- Associated Press - Monday, January 23, 2017

HATTIESBURG, Miss. (AP) - The Latest on recovery from severe weather in Mississippi (all times local):

4:45 p.m.

William Carey University says it will use online systems as much as possible to finish winter trimester classes and to teach students during the spring trimester.

The school’s Hattiesburg campus was heavily damaged by Saturday’s tornado in south Mississippi, leading officials to send home 800 students who live on campus and call off classes on Monday for the 3,200 students who study there.

Spokeswoman Mia Overton told The Associated Press Monday that William Carey’s medical school is likely to offer classes in a former nursing building recently vacated by the University of Southern Mississippi. USM, which was hit by a 2013 tornado, has pledged support to William Carey.

Overton says the Baptist school is trying to find places for other classes that require laboratory work or in-person meetings.

School officials are trying to find temporary housing for about 150 students from foreign countries or faraway states, and Overton says they hope to reopen four lightly damaged dorms within 30 days. Some international students are now staying at USM, and others could stay at the National Guard’s Camp Shelby.


4 p.m.

Gov. Phil Bryant says the Federal Emergency Management Agency is promising quick consideration of a federal disaster declaration, following Saturday’s tornado in south Mississippi.

Bryant said in a Monday news conference in Hattiesburg that new U.S. Department of Homeland Security Secretary John Kelly pledged quick action.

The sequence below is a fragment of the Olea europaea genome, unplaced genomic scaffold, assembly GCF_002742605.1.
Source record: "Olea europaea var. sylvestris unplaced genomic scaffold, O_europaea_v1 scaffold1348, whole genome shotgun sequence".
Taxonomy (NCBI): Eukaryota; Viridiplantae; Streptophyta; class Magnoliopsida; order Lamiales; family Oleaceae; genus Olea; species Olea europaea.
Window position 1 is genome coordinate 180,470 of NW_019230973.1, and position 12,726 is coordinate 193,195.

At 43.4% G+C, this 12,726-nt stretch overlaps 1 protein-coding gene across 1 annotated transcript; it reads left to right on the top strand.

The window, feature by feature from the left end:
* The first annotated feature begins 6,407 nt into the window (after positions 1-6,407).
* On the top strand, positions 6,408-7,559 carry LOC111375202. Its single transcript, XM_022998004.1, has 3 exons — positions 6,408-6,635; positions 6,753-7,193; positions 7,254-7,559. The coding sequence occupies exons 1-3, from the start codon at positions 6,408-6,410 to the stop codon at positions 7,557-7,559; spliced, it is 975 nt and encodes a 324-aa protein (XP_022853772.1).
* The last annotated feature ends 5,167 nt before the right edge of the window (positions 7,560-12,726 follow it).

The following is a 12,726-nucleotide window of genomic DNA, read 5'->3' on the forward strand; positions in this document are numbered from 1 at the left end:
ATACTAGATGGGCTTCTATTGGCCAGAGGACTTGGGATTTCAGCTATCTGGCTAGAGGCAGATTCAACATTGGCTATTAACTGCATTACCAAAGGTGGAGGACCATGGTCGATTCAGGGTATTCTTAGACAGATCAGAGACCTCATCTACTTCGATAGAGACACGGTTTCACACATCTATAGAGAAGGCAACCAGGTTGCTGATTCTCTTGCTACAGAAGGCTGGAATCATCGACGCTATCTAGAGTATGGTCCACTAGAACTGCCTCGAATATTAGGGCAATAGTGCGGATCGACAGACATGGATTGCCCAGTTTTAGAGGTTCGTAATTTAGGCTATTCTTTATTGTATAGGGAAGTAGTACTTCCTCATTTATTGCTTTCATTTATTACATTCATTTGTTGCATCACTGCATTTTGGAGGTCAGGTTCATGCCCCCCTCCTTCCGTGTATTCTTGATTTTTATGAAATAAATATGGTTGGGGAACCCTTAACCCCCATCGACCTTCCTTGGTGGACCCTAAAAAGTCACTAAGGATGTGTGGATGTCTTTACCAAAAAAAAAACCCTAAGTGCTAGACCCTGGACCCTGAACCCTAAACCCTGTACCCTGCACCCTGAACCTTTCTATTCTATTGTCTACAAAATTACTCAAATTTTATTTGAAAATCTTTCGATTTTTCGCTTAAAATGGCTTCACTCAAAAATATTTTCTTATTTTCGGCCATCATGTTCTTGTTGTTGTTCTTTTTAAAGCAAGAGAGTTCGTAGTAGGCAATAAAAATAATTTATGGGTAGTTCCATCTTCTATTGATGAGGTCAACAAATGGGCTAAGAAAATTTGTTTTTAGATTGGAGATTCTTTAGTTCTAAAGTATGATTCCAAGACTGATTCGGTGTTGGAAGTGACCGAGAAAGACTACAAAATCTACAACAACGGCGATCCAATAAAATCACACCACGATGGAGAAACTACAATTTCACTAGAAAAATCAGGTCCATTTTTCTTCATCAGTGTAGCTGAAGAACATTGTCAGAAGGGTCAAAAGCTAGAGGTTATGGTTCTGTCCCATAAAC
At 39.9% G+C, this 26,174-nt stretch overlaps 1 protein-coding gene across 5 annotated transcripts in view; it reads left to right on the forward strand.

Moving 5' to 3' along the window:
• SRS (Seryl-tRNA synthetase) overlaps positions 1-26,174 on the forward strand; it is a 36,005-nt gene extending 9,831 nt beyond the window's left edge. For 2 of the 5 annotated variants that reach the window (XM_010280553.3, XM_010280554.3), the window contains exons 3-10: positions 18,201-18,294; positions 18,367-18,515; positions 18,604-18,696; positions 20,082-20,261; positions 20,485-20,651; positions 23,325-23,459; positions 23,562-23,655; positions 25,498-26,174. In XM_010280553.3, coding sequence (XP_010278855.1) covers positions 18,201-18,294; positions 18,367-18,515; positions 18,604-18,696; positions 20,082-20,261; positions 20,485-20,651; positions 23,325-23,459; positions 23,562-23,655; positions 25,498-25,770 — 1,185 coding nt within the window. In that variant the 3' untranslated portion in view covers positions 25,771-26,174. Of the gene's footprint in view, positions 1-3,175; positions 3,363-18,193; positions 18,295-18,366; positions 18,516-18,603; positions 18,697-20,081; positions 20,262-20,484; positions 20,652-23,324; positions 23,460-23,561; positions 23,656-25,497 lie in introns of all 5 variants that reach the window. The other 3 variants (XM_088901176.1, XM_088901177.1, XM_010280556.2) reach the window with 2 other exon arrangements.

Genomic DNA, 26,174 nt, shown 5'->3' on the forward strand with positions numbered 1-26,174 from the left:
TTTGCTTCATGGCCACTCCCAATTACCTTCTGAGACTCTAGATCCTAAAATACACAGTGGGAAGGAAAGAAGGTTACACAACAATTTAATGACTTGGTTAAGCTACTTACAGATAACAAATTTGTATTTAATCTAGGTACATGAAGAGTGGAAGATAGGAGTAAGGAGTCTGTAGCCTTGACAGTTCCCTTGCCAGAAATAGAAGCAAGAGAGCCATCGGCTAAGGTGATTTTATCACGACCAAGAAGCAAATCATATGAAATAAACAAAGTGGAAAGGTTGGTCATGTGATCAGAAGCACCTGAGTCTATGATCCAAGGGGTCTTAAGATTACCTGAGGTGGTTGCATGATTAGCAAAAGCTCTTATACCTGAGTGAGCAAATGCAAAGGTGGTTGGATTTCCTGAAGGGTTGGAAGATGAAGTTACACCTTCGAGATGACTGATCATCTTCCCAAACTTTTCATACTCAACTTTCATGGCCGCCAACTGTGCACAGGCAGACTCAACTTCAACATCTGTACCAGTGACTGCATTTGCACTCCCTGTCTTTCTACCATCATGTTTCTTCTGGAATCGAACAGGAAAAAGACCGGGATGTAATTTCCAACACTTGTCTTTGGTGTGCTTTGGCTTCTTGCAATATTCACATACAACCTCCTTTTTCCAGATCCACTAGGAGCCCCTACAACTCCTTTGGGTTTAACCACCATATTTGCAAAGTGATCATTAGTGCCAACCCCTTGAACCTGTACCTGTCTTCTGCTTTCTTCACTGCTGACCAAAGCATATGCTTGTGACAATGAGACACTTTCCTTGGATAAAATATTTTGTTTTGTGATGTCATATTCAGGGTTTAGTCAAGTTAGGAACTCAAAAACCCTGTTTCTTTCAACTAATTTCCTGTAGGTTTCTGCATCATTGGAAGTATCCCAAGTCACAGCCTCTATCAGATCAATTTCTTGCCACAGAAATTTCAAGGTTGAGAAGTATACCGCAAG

The Republican governor says Kelly promised him that FEMA would send surveyors starting Wednesday to sample the damage determinations made locally. Bryant, though, says FEMA won’t have to entirely repeat the survey.

Mississippi wants FEMA to declare the state eligible for aid to governments and individuals. The state has to show $4.2 million in damage to public facilities to win a declaration for government aid. The state has to show 250 homes destroyed or with major damage to win an individual declaration. State officials say more than 450 homes in Forrest and Lamar counties suffered major damage or were destroyed.

Mississippi Emergency Management Agency Director Lee Smithson says individuals could get up to $33,000 in aid apiece under a federal declaration.


2:45 p.m.

A tornado that tore a path across south Mississippi on Saturday damaged or destroyed more than 1,100 homes.

The Mississippi Emergency Management Agency reported Monday that in Forrest County alone, 411 homes were destroyed or suffered major damage Saturday, while 588 saw minor damage. In Lamar County, the twister destroyed or did major damage to 43 homes and minor damage to 52 homes. In Perry County, 10 homes were damaged.

Assessments show other storms damaged structures in Franklin, Jones, Lauderdale, Pike and Wilkinson counties.

Damage assessments continue, part of the process of seeking a federal disaster declaration.

Recovery efforts continue Monday. Mississippi Power Co. and Dixie Electric Power Association report that the number of customers without power has fallen to about 1,000.

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